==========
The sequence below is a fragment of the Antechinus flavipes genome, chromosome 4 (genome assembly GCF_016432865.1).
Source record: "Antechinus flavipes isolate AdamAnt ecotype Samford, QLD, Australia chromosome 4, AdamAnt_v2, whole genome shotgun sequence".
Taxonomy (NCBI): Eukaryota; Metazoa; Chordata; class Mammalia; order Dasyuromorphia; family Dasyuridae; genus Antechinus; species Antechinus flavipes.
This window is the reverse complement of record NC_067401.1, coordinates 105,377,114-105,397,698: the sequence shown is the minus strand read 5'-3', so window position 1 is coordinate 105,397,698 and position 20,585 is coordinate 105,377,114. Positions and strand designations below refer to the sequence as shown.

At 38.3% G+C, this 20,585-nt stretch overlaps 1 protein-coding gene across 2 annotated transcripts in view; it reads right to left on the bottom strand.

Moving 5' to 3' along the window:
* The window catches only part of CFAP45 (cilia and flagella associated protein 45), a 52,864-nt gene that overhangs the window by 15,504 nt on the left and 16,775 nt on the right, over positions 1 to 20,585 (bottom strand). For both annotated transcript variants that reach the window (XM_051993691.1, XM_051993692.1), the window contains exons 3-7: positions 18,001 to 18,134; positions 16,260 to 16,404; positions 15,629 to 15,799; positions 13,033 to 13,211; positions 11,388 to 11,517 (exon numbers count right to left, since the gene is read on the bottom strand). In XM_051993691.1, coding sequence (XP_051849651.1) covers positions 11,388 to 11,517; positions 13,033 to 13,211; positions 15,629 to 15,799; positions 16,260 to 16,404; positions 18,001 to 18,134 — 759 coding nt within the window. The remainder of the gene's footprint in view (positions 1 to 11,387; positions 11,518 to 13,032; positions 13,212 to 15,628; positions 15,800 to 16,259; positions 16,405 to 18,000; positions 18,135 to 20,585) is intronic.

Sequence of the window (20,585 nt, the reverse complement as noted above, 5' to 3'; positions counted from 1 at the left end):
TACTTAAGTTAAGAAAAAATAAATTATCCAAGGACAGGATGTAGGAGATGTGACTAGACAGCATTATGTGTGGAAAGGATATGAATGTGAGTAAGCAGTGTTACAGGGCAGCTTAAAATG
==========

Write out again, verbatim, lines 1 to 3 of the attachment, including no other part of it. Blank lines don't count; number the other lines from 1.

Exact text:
The sequence below is a fragment of the Antechinus flavipes genome, chromosome 4 (genome assembly GCF_016432865.1).
Source record: "Antechinus flavipes isolate AdamAnt ecotype Samford, QLD, Australia chromosome 4, AdamAnt_v2, whole genome shotgun sequence".
Taxonomy (NCBI): Eukaryota; Metazoa; Chordata; class Mammalia; order Dasyuromorphia; family Dasyuridae; genus Antechinus; species Antechinus flavipes.